Flamboyant French tycoon plots triumphant return

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French tycoon Bernard Tapie plans to return to the business world after years of legal battles over tax bills.

PARIS – Flamboyant French tycoon, actor and politician Bernard Tapie, former owner of Adidas and the Marseille football club, is planning a triumphant return to business after years of legal wrangling over tax bills.

The 66-year-old celebrity wheeler-dealer, once a controversial symbol of the Riviera style in politics and business, told AFP he was looking at a dozen or so firms, including tour operator Club Med, with an eye to buying them out.

"Beyond the funds that I have at my disposal, it's my hunger and freedom to restore my operations that makes my return possible," he said, promising to set up a fund to invest in and turn around struggling firms.

The markets are taking his boasts seriously -- Club Med shares surged 6.19 percent when he announced his interest -- and the man known to all in France by the familiar "Nanard" appears on the verge of an unlikely comeback.

As recently as last year, he appeared washed up. Years of complex business deals had left him in debt and in trouble with the authorities.

Then, in July, he won a longstanding legal battle with the state over a disputed tax bill and was awarded a EUR 285 million compensation package for the damage done to his interests.

In one fell swoop his slate was cleared.

It is not clear just how much of Tapie's windfall is left; now he has settled his creditors. The man himself says "between EUR 20 and 40 million" but at least one well-placed observer thinks he has more than 100 million.

But however much he ends up splashing out, he has made it clear that he wants to be a player again. In November 2008 he announced plans to set up a holding firm to oversee investments in several firms, just as he did in the 1980s.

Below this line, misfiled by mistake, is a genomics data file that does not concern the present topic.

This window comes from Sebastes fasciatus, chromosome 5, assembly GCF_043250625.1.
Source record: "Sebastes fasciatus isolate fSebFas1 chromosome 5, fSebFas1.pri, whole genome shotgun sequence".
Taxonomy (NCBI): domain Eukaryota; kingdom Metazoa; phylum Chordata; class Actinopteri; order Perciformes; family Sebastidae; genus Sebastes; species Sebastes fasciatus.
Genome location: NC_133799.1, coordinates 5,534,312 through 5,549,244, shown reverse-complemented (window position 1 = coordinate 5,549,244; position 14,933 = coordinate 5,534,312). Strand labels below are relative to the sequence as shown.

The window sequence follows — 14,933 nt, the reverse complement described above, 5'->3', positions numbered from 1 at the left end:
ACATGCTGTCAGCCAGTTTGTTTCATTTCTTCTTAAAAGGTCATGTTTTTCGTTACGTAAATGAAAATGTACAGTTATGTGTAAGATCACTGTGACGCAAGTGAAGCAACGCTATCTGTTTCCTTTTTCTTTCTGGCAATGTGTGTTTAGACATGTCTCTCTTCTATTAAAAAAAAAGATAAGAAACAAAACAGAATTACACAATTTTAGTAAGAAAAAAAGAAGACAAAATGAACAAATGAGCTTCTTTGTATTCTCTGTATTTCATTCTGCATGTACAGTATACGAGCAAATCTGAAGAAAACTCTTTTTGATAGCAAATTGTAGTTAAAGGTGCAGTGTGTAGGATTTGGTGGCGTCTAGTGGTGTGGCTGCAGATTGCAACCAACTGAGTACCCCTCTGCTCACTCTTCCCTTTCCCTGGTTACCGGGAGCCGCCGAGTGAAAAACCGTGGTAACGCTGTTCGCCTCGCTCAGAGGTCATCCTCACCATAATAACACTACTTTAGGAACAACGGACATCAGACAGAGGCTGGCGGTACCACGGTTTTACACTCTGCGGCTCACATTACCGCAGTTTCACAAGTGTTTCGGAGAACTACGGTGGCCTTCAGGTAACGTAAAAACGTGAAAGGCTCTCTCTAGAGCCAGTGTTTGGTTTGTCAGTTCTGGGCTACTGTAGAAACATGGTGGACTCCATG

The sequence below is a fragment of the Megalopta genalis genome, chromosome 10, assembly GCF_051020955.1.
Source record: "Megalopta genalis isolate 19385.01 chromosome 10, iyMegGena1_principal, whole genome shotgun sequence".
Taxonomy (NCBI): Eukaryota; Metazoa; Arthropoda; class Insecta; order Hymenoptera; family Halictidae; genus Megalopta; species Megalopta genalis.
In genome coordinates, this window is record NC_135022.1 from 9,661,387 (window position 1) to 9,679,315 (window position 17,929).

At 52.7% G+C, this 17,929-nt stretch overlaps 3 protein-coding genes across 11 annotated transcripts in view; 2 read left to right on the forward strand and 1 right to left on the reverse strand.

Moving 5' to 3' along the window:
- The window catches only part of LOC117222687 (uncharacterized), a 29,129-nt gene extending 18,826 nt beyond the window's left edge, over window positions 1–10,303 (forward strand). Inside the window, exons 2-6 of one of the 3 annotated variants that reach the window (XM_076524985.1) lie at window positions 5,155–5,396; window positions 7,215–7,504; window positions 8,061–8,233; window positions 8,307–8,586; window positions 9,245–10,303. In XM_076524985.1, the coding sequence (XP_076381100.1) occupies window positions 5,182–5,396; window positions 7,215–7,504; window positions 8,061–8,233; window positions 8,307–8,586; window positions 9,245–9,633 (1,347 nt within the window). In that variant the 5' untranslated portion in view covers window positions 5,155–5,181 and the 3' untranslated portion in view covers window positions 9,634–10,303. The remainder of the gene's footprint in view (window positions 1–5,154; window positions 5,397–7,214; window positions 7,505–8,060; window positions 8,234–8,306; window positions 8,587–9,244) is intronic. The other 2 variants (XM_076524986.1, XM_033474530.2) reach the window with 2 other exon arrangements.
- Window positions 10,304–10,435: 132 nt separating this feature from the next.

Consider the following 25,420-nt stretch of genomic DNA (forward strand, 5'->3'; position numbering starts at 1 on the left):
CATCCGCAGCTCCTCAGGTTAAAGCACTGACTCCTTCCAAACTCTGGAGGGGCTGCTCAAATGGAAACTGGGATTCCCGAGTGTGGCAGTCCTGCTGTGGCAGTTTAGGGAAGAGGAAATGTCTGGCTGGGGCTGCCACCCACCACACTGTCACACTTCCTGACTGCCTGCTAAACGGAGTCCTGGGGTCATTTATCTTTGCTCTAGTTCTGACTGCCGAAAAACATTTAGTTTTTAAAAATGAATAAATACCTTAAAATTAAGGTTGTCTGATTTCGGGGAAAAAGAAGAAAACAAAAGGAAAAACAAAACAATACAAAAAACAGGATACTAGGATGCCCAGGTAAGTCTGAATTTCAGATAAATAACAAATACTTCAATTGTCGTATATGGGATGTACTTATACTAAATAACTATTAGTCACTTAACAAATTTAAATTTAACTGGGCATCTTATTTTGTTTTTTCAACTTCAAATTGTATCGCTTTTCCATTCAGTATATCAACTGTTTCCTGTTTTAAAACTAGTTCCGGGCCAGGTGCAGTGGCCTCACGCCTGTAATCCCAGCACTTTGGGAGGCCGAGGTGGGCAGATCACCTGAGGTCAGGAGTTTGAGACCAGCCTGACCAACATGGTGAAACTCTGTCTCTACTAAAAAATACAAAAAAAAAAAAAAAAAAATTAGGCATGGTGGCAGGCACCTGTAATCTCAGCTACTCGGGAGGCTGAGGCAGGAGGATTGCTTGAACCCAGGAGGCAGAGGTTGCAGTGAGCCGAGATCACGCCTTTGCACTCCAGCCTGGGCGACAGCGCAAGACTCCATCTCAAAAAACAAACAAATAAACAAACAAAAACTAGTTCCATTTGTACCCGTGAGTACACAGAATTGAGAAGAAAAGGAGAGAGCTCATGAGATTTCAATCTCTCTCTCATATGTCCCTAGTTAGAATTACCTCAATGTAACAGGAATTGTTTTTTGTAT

Back then he became a national celebrity and populist left-wing politician on the back of his swashbuckling business adventures, before becoming ensnared in legal red tape and eventually facing ruin and, briefly, prison.

The so-called "Zorro of Business" scored his most famous coup in 1990, when he bought out the German sporting goods giant Adidas and built it into a world competitor.

It became the keystone of his empire, and underwrote a luxurious lifestyle split between his palatial Paris townhouse and Pharanoiac yacht, The Phocea.

His football club and pride and joy, Olympique de Marseille, won the Champions League in 1993, but his luck ran out when he was implicated in a domestic match fixing scandal and spent six months in jail.

Released in 1997, he changed tack and attempted to become a cultural impresario and performer, appearing as himself and as an actor in ad campaigns, radio shows and television and film roles.

He enjoyed a parallel career in progressive politics both as a protege of former Socialist president Francois Mitterrand, who made him minister for cities in 1992, and as leader of his own small radical party.

Today he has switched his affections to the right and, although he says he no longer wants to be a politician, says he admires President Nicolas Sarkozy.

"If I didn't think it would annoy him, I'd say he's the politician with whom I most identify," he said.

In the meantime his goals are many.

Tapie recently told the weekly Le Point he hopes to open a US-style performing arts college for actors and dancers, to create a business college and to set up a consumer advice website.

And, despite his earlier brush with the law, Tapie is not quite done with football. While his beloved Marseille is beyond his reach for now, he has expressed interest in its smaller local rivals Nice and Cannes.

AFP / Expatica

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